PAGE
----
An upcoming conference will focus on the intersection of mental illness and faith, and will feature Kay Warren, wife of megachurch pastor Rick Warren.
The Peace of Mind Conference: Standing Together For Mental Health, is designed to encourage and give hope to families and individuals, and teach church leaders how to handle someone who comes to them with the issues, said Doug McSwane, one of the event’s organizers. The free conference will be held from 8:15 a.m. to 2 p.m. Sept. 20 at the Green Acres CrossWalk Conference Center. Lunch will be provided, but attendees must pre-register at http://peaceofmindtyler.com.
“About 70 percent of the mentally ill go to a faith leader first,” McSwane said. “They think it’s a spiritual problem. They are told ‘You just need to have more faith. But you wouldn’t tell a diabetic not to take his medicine.”
But that idea is changing; many churches have agreed to help and participate, McSwane said.
Studies show about one in four people will be affected by mental illness at some point in their lives.
“Tyler’s population just passed 100,000,” McSwane said. “So that’s 25,000 who will have some kind of mental illness. If you add in family members who are affected, that’s 50,000. Why wouldn’t we address a problem that impacts half of our community?”
McSwane’s own son developed and struggled with schizophrenia for nine years before committing suicide in 2012.
“Most families go insular, like we did,” he said. “We didn’t tell anybody; we didn’t have a social life. There’s a lot of misconceptions and misunderstanding, and a lot of people suffer in silence because they’re afraid to tell anybody.”
Many people are afraid of the mentally ill, McSwane said, because of a basic lack of understanding.
“First, mental disorders are neither necessary, nor sufficient causes of violence,” according to a study from the National Institute of Health. “The major determinants of violence continue to be socio-demographic and socio-economic factors such as being young, male, and of lower socio-economic status.”
Second, members of the public undoubtedly exaggerate both the strength of the relationship between major mental disorders and violence, as well as their own personal risk from the severely mentally ill. It is far more likely that people with a serious mental illness will be the victim of violence.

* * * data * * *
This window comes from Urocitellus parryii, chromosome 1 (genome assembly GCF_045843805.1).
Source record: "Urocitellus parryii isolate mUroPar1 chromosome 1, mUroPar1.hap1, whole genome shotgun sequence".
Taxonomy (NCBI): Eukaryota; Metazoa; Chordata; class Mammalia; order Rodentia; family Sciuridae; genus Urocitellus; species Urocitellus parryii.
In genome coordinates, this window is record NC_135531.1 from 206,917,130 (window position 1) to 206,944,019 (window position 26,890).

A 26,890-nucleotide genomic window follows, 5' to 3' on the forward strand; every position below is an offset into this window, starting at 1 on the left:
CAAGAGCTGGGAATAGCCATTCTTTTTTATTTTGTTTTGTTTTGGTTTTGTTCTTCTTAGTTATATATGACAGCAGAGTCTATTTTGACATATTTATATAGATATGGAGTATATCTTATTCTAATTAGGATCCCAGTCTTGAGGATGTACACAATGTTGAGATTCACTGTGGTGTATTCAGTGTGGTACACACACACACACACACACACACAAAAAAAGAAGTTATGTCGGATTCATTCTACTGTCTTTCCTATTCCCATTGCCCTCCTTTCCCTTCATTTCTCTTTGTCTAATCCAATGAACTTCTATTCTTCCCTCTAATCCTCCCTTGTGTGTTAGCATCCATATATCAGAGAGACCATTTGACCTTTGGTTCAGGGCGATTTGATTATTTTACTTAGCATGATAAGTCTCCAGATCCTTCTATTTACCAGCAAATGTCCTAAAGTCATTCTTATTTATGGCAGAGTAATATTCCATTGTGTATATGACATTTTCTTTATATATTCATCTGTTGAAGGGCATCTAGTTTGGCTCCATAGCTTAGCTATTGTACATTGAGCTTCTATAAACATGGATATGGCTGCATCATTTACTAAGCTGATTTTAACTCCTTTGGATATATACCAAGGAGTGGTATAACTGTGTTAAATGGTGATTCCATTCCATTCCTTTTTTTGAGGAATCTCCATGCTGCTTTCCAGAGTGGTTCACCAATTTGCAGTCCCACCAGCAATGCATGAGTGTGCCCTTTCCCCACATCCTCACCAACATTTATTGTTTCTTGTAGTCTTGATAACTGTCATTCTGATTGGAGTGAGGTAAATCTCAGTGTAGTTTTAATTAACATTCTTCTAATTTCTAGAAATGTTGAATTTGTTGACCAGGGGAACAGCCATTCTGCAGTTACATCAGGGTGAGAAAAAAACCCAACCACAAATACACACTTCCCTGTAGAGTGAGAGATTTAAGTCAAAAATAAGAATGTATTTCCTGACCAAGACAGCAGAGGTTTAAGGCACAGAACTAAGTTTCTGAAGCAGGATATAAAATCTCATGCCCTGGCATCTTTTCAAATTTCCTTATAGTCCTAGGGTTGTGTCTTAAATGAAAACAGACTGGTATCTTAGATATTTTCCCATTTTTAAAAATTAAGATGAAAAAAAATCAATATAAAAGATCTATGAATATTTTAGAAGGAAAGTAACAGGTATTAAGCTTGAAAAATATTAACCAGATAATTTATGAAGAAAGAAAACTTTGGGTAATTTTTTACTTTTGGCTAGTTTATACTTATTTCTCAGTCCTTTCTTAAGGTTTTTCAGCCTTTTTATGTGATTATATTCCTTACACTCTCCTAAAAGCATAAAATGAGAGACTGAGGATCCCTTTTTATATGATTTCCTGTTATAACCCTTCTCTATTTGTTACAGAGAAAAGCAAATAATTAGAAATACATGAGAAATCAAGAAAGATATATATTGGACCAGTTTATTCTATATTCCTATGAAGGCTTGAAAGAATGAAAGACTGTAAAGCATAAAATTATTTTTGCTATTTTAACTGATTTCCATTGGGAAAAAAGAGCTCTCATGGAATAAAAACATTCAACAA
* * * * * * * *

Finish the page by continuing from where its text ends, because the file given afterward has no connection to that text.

Third, substance abuse appears to be a major determinant of violence and this is true whether it occurs in the context of a concurrent mental illness or not.”
The event’s main speaker, Mrs. Warren, made headlines in April of 2013 when her son committed suicide after struggling with a mental illness. He was 27.
The Warrens facilitated a conference on mental health in their California church in March, and the other speakers to attend the Tyler conference were drawn from there, McSwane said.
Amy Simpson is the award-winning author of Troubled Minds: Mental Illness and the Church’s Mission. She also serves as editor of Christianity Today’s Gifted for Leadership, Senior Editor of Leadership Journal, a speaker, and a Co-Active personal and professional coach.
Dr. Matthew Stanford is a professor of psychology, neuroscience and biomedical studies at Baylor University. His research focuses on the interplay between psychology and issues of faith. As the co-founder and executive director of the Grace Alliance, he writes, conducts training seminars, and serves individuals living with mental illness and their families. He is the author of two books, Grace for the Afflicted: A Clinical and Biblical Perspective on Mental Illness and The Biology of Sin: Grace, Hope and Healing for Those Who Feel Trapped.
Dr. Dan Morehead will discuss the brain and mental illness. He has been a highly esteemed psychiatrist in Austin since 2001.
“While Dr. Morehead is very knowledgeable in the fields of psychiatry and neurology, he is also an astute theologian,” according to the event’s website. “He is a gifted presenter and has a profound ability to take information that is difficult for non-medical professionals and present it in a very understandable format.”
Former Tyler Mayor Barbara Bass will also be serving as the emcee for conference.
The City of Tyler has co-sponsored the event, as well as the National Alliance on Mental Illness (NAMI), Trinity Mother Frances, The Andrew’s Center and the Samaritan Counseling Center of Tyler.
“We want to send a message of hope and say that you don’t have to be afraid to say ‘I have a mental illness and I need help,” McSwane said. “Tyler is such a caring society, and I think once we become aware of the problem, we’ll see ministries surface and donations provided.”